What parent doesn't live in fear of the day his or her child comes home with a warning that head lice has appeared in the classroom--or worse, the day the school nurse calls to say it's his or her own child with lice this time? The fact is, head lice has become more common in recent years, and anyone can get it--even children as young as preschool-age.
So what do you do if head lice makes an appearance on your child? Well, the first rule of thumb is not to panic, and not to become too distressed. Lice are not dangerous, are not an indication of poor hygiene or bad parenting and are not an emergency. However, you will typically need to keep your child home from preschool until he or she has at least gone through one lice treatment, depending on school policy.
Once you've calmed down and reminded yourself that lots of kids get lice and it is a treatable situation, here are some steps you can take to remedy the situation:
1) First, if your child's school or daycare doesn't already know, inform them immediately of the situation. Schools typically keep the details confidential, and inform other parents only that a case of lice has been identified in the class--not who exactly has it. While lice isn't something anyone should be ashamed of, this may make you feel better about reporting it.
2) Wash--in hot water--your child's bedding, towels, hats, hooded jackets or sweatshirts and anything else you can think of that has been in contact with his or her head. For items liked pillows and stuffed animals that you may not want to immerse in water, you can either throw them in the dryer on high heat or bag them up in well-sealed garbage bags and place them in the garage for a day or two. Lice can't live long without human contact for food.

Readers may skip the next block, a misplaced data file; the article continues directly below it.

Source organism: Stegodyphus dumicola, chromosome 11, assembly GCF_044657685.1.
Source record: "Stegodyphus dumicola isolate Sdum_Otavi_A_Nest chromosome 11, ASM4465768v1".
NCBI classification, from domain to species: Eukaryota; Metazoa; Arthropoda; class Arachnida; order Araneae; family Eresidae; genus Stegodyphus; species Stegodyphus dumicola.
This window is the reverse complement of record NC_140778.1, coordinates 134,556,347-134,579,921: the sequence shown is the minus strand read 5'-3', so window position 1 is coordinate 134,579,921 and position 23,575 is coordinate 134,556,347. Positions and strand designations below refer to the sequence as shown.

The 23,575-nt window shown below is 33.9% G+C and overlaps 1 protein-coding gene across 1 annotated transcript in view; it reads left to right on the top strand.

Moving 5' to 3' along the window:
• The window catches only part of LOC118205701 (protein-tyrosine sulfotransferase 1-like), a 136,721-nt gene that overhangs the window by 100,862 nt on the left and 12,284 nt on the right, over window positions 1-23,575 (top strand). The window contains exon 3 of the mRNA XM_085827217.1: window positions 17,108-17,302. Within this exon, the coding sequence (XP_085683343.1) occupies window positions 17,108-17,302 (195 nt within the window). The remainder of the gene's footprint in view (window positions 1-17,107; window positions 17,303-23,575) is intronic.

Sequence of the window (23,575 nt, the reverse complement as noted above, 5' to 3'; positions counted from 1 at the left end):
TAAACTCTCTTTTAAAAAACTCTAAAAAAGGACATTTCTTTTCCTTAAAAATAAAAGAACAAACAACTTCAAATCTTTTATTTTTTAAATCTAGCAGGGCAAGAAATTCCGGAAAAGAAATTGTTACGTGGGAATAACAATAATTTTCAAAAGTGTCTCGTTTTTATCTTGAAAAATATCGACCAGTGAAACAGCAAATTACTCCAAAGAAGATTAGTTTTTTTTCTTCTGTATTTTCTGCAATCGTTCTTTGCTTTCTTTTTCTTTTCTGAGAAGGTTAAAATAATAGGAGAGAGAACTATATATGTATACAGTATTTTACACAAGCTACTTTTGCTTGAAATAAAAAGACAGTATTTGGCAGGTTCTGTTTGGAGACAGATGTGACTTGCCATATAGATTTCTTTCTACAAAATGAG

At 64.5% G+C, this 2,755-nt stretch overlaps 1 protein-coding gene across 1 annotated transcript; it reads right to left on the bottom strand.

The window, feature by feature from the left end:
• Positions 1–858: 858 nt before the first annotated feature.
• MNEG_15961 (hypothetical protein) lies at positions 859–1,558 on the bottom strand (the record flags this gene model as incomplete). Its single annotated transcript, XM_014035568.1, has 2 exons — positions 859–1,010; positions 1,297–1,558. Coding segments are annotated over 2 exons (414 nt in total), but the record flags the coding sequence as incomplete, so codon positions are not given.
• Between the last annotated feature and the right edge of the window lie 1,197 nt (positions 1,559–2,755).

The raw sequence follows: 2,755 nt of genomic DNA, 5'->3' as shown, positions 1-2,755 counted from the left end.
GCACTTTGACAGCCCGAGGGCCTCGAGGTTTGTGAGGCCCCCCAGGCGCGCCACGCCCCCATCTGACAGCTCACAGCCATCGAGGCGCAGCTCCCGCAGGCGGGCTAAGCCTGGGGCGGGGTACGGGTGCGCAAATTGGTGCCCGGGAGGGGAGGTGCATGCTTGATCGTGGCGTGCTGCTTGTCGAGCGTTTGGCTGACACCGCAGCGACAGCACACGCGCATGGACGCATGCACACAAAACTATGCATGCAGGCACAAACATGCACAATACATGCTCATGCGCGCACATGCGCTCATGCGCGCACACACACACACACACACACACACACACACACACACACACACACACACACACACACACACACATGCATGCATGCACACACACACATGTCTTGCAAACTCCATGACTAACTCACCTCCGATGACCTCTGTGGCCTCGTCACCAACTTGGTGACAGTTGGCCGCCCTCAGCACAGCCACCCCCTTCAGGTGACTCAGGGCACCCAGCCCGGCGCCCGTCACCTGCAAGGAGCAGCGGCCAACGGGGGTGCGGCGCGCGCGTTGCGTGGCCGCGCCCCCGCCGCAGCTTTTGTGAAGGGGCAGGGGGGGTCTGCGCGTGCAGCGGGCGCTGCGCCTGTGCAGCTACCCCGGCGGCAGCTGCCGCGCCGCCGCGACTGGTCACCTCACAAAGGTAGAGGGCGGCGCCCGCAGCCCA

3) Obtain a treatment system; call your pediatrician if you want advice on the best one to buy. The drugstore sells various lice treatments, generally special shampoos and sometimes conditioners that are liberally applied to the hair, plus a uniquely-designed comb designed especially for removing the nits, or lice eggs, that cluster near the hair roots and are sticky and difficult to remove otherwise.
4) Settle in for a time-consuming task. Typical lice treatments are tedious and time-consuming--but usually effective if used correctly. You will need to meticulously examine every hair on your child's head, using the special comb to separate the hairs, find the nits and remove them. If even a couple of nits are left in the hair, the lice will appear again soon. Try setting your preschooler up in front of an age-appropriate, entertaining DVD or television show, arm yourself with your lice removal tools, and go to work. Most lice treatment systems recommend a second treatment 24 hours after the first for complete eradication.
5) Lastly, keep in mind that there are now professional services that conduct lice removal for a fee.
About the Author: Brianna Kelly has over 7 years experience writing and publishing articles about childcare education and parenting. She writes on a regular basis for a Dublin based childcare provider called Giraffe Childcare.